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Video Consultation is disrupting!

What is video consultation?

As the phrase suggests a video consultation is one that doesn’t take place face to face. It’s handled online using some form of video chat/conferencing technology like FaceTime, Skype, Zoom, Google Hangouts or an embedded solution most likely based on an established video conferencing technology like WebRTC.

The client participates in the consultation wherever they’re located using their phone, tablet, laptop or desktop. Similarly, the clinician can host the consultation from their phone, tablet, laptop or desktop. The only thing both parties need is a decent internet connection, headphones (for privacy) and/or a private location.

In essence, it’s no different to the FaceTime or Skype calls you have with your friends and family.

Are people actually doing video consultations?

Yes, and they’re growing fast. At the time of writing (September 2019) just under 4.5% of WriteUpp users are scheduling video consultations. This time last year, it was less than 1%.

By speciality, it’s perhaps unsurprising that those disciplines not requiring “hands-on” contact are predominant but even so there are a decent number of traditionally face-to-face specialities undertaking video consultations, like Physiotherapy.

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By duration, the average video consultation is scheduled for just under 50 minutes and the average cost per consultation is just under £75

What technologies are being used?

At present, the following technologies are being used:

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Currently, for the early adopters, many of the platforms being used don’t offer the control and protection that clinicians might need. For example, making a standard Skype call requires the two parties (Clinician and client) to become contacts which then means that (in theory) communication between the two parties can happen at any time without any scheduling or agreement by either party.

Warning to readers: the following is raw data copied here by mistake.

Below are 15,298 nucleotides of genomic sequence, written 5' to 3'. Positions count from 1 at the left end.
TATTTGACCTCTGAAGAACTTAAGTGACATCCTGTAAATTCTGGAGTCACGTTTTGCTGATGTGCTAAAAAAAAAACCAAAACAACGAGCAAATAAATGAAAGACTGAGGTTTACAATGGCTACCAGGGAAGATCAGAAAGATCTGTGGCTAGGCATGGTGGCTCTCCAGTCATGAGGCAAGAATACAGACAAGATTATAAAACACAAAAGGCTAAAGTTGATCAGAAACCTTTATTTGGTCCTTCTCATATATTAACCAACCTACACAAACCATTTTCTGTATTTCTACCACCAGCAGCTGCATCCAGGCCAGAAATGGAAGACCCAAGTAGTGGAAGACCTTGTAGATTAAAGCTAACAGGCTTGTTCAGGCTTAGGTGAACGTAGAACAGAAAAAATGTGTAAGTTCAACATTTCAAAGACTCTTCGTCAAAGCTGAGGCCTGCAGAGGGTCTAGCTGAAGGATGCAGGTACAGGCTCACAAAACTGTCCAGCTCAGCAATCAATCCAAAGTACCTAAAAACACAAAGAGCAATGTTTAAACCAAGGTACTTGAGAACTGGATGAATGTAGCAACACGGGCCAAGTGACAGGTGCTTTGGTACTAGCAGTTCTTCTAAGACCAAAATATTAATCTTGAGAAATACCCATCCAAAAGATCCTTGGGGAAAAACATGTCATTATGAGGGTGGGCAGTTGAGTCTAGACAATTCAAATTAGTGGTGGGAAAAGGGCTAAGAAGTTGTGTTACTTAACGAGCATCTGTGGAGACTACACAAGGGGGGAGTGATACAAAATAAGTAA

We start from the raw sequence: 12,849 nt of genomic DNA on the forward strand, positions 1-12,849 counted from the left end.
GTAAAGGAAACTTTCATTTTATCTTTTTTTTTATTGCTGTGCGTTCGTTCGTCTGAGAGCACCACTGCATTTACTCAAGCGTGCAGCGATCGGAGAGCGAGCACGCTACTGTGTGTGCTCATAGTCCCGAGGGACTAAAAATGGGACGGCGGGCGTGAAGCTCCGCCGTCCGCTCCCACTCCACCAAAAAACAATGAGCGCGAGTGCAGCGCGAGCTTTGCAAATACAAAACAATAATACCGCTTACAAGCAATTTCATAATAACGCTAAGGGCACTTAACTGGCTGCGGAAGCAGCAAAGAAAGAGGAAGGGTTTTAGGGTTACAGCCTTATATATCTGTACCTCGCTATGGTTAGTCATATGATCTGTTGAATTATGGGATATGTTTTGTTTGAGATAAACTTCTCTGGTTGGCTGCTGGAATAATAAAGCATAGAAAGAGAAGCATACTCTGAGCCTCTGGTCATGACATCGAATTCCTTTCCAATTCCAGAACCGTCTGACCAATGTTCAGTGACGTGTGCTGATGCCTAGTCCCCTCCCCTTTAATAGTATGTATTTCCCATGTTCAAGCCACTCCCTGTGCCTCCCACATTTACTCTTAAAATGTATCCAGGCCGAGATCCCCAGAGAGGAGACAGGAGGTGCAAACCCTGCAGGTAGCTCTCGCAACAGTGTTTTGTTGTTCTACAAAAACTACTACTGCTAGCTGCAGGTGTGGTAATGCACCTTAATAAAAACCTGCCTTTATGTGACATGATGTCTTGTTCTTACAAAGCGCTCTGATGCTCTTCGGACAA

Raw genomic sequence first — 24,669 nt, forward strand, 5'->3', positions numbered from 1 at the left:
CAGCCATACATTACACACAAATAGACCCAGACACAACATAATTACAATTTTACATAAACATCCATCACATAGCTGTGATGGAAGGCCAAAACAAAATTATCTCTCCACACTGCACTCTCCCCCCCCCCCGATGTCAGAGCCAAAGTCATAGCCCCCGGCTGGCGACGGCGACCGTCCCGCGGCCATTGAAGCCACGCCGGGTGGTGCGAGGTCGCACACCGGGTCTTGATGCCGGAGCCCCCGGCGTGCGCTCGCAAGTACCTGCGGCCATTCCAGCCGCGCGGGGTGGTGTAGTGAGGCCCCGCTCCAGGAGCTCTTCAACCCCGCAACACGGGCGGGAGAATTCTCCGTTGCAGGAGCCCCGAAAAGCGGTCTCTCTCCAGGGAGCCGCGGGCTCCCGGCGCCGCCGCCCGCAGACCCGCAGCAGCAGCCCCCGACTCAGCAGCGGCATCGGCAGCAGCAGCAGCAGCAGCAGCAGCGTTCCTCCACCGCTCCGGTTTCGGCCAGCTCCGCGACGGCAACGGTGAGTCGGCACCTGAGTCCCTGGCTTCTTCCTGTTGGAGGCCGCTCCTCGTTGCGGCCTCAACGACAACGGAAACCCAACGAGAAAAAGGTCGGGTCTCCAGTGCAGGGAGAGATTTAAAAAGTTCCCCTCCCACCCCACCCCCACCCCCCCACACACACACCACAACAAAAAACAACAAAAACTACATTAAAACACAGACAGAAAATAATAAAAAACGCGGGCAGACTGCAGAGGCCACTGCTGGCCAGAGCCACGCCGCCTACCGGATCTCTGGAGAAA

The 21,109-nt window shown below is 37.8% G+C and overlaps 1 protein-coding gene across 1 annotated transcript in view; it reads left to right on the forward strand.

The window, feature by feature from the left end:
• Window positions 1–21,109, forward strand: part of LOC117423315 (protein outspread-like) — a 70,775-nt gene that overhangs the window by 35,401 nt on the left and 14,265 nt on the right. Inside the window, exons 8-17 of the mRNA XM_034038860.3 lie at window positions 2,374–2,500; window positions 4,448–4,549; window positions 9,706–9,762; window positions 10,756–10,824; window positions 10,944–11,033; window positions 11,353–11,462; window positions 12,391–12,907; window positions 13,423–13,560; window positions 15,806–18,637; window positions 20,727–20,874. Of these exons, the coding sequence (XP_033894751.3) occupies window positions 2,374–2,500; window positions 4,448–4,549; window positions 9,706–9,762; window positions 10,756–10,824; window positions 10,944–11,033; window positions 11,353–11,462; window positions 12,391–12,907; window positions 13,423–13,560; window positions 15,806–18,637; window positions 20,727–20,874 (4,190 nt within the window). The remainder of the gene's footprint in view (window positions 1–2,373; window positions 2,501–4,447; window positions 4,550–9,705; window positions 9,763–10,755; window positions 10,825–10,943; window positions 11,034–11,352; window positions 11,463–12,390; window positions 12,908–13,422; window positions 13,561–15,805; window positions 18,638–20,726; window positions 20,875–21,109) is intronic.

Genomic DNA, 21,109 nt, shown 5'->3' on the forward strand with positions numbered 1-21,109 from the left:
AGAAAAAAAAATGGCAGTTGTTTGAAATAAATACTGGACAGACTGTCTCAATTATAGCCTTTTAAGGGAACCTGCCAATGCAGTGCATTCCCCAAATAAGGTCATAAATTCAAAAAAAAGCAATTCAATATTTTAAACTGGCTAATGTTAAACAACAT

Over time, we expect this to change as practice management software providers (like WriteUpp) start to offer fully integrated video consultation technology within their systems so that consultations can be booked, pre-paid and undertaken using one-time, secure connections.

How could video consultation disrupt healthcare?

Based on the impact of other “disruptive” technologies the possible impacts of video consultation becoming commonplace could be:

  1. Location independence – video consultation negates the need to be near your clients. Meaning you can work with clients anywhere in the world, subject to timezones but conversely, it also means that anyone can offer treatment to your clients or your historic pool of clients.
  2. Reduced waiting times – location independence will significantly increase choice and as a result, the length of time that clients are prepared to wait. This, in turn, is likely to create an expectation that treatment should be more or less immediate.
  3. Improved experience – for many clients, the opportunity to have a video consultation should offer more convenience, access and potentially a greater level of democratization, particularly if it results in lower costs (see below).
  4. Lower operating costs – whilst many practitioners may want to retain a physical clinic location many may not and may, in turn, choose to operate from their home or shared workspace resulting in lower overheads.
  5. Lower (not low) costs for clients – reduced overheads and the potential to tap into a much broader market may have the effect of driving down costs as competitive pressures increase.

What are your thoughts?

We’d love to hear your thoughts on video consultation. Please click on the link below to take a quick 30 second survey. As a thank you for taking part in our survey all participants will be sent a summary of the results so that you can use it to shape the direction of your own practice in the future.

Video Consultation Survey

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